Regan Early a , 1 , Bethany A. Bradley 2 , Jeffrey S. Dukes 3 , 4 , Joshua J. Lawler 5 , Julian D. Olden 6 , Dana M. Blumenthal 7 , Patrick Gonzalez 8 , 9 , Edwin D. Grosholz 10 , Ines Ibañez 11 , Luke P. Miller 12 , Cascade J. B. Sorte 13 , Andrew J. Tatem 14 , 15 , 16
23 August 2016
Invasive alien species (IAS) threaten human livelihoods and biodiversity globally. Increasing globalization facilitates IAS arrival, and environmental changes, including climate change, facilitate IAS establishment. Here we provide the first global, spatial analysis of the terrestrial threat from IAS in light of twenty-first century globalization and environmental change, and evaluate national capacities to prevent and manage species invasions. We find that one-sixth of the global land surface is highly vulnerable to invasion, including substantial areas in developing economies and biodiversity hotspots. The dominant invasion vectors differ between high-income countries (imports, particularly of plants and pets) and low-income countries (air travel). Uniting data on the causes of introduction and establishment can improve early-warning and eradication schemes. Most countries have limited capacity to act against invasions. In particular, we reveal a clear need for proactive invasion strategies in areas with high poverty levels, high biodiversity and low historical levels of invasion.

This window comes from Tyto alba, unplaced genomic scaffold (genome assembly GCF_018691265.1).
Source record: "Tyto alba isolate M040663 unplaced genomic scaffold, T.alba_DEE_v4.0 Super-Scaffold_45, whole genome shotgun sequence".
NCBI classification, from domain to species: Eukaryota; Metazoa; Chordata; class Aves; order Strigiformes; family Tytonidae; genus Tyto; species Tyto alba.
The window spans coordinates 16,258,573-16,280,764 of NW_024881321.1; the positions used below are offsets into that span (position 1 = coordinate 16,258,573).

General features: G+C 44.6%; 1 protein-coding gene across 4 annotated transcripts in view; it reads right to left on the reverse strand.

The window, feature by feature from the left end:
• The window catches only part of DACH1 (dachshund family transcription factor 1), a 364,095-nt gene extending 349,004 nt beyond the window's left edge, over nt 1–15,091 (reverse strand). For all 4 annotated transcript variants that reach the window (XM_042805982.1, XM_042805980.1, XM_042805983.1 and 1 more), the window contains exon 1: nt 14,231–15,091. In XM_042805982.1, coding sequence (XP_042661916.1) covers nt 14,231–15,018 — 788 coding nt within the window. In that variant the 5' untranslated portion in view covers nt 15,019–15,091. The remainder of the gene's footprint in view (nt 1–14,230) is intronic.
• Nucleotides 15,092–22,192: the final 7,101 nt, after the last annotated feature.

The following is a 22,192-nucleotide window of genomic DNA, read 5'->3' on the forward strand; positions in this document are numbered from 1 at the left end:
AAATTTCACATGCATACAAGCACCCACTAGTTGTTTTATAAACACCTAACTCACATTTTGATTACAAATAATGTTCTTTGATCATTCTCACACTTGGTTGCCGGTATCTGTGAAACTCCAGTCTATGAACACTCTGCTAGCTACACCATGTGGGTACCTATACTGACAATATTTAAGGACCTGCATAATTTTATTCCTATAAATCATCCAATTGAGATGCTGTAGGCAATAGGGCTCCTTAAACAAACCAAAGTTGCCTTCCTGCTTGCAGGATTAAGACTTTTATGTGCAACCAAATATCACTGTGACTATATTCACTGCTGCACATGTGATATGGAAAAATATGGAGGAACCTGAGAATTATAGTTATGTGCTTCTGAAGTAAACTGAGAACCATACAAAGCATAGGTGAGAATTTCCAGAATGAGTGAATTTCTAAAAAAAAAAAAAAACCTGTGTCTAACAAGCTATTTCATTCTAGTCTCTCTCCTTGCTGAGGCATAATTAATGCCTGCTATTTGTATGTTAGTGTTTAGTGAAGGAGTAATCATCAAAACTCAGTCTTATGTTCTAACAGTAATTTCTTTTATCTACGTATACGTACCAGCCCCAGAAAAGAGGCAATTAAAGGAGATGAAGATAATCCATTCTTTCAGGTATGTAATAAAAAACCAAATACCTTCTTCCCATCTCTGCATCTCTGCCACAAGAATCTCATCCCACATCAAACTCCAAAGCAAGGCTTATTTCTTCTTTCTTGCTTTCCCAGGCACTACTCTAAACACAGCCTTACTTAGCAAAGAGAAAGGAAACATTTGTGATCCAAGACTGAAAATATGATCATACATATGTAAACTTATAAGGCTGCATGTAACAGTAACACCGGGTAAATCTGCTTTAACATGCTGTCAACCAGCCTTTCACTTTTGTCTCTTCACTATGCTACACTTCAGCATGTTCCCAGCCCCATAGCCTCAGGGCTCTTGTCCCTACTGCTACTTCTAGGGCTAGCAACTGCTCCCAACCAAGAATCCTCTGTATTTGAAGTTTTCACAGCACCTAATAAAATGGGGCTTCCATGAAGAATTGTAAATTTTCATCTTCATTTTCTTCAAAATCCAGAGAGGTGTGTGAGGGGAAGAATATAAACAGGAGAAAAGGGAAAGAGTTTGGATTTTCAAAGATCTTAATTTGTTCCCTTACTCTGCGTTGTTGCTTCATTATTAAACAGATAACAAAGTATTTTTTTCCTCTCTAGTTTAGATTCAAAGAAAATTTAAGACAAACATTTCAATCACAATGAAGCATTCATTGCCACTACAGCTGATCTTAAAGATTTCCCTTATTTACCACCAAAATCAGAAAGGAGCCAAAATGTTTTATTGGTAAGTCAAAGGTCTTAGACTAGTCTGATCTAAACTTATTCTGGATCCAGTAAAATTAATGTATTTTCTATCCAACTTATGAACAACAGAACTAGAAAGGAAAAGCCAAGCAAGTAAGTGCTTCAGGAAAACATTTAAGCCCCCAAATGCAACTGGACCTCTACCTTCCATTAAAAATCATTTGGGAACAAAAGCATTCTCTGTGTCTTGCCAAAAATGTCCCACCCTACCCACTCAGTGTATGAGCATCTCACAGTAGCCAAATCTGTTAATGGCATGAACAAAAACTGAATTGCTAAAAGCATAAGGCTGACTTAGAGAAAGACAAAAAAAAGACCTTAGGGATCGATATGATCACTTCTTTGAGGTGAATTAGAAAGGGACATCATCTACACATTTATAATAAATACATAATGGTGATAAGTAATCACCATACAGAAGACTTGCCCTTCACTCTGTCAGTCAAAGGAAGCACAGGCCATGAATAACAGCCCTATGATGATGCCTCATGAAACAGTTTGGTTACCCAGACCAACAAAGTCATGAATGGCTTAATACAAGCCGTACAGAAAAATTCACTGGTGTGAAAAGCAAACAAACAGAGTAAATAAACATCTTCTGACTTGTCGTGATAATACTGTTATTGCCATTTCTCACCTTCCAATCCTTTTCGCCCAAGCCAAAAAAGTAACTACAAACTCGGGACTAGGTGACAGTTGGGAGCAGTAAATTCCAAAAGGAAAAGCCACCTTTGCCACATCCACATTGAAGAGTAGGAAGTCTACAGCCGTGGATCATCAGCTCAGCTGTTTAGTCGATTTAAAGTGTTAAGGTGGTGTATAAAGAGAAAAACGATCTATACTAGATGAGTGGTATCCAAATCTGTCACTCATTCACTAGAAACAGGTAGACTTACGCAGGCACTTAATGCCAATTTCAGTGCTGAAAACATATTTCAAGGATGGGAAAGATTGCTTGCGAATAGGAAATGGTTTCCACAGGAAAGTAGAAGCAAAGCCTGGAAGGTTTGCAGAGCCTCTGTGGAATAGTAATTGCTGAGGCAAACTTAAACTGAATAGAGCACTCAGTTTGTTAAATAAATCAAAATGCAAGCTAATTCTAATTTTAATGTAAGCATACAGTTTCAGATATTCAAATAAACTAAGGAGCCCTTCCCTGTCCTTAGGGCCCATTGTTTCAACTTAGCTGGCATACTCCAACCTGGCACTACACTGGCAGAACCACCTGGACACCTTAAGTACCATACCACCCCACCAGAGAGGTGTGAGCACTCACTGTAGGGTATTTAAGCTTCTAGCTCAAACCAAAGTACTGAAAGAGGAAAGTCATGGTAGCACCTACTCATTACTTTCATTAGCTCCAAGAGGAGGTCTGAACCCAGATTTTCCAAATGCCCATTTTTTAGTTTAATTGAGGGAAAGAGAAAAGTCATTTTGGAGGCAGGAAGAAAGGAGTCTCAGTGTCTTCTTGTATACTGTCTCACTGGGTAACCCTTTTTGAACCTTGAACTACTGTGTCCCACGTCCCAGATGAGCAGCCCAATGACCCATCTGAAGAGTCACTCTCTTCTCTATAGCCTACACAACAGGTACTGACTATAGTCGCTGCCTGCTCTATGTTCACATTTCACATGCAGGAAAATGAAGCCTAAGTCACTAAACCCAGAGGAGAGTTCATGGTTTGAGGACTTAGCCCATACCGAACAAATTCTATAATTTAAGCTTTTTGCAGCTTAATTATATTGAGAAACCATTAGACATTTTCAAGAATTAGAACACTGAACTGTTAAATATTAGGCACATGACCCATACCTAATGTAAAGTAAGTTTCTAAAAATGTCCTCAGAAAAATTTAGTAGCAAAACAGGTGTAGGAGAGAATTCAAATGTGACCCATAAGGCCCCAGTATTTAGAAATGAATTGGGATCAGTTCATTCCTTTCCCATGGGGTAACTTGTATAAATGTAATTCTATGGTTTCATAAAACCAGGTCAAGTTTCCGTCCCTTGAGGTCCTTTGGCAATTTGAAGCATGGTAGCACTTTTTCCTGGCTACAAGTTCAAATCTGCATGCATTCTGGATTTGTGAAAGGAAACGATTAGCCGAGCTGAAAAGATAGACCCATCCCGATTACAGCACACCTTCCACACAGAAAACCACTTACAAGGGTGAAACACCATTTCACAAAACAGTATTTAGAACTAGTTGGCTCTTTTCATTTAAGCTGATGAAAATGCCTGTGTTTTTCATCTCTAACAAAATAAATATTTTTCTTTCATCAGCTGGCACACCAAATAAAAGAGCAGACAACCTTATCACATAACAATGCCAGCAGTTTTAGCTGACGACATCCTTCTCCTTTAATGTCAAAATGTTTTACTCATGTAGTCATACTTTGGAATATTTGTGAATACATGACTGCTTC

Globalization facilitates the spread of invasive alien species, while environmental change can ease invasion. Here, Early et al. identify vulnerable regions globally and evaluate capacity in vulnerable countries to prevent invasions arising from sources such as air travel, horticulture, and pet trade.